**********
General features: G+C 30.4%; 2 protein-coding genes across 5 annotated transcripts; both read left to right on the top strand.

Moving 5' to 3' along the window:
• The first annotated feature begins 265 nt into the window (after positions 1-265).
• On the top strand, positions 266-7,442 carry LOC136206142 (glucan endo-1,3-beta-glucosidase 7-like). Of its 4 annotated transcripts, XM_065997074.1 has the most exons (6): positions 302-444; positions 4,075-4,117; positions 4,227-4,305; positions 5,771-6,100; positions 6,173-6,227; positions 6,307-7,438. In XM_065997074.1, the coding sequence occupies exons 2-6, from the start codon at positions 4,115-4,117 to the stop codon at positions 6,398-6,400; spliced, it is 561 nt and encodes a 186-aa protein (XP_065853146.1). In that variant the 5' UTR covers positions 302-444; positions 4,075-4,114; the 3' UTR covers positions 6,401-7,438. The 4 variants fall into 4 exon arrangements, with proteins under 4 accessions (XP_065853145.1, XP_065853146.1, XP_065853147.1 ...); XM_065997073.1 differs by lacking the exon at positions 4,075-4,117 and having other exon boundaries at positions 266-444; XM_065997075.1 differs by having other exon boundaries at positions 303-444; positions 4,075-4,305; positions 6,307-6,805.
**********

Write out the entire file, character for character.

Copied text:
General features: G+C 30.4%; 2 protein-coding genes across 5 annotated transcripts; both read left to right on the top strand.

Moving 5' to 3' along the window:
• The first annotated feature begins 265 nt into the window (after positions 1-265).
• On the top strand, positions 266-7,442 carry LOC136206142 (glucan endo-1,3-beta-glucosidase 7-like). Of its 4 annotated transcripts, XM_065997074.1 has the most exons (6): positions 302-444; positions 4,075-4,117; positions 4,227-4,305; positions 5,771-6,100; positions 6,173-6,227; positions 6,307-7,438. In XM_065997074.1, the coding sequence occupies exons 2-6, from the start codon at positions 4,115-4,117 to the stop codon at positions 6,398-6,400; spliced, it is 561 nt and encodes a 186-aa protein (XP_065853146.1). In that variant the 5' UTR covers positions 302-444; positions 4,075-4,114; the 3' UTR covers positions 6,401-7,438. The 4 variants fall into 4 exon arrangements, with proteins under 4 accessions (XP_065853145.1, XP_065853146.1, XP_065853147.1 ...); XM_065997073.1 differs by lacking the exon at positions 4,075-4,117 and having other exon boundaries at positions 266-444; XM_065997075.1 differs by having other exon boundaries at positions 303-444; positions 4,075-4,305; positions 6,307-6,805.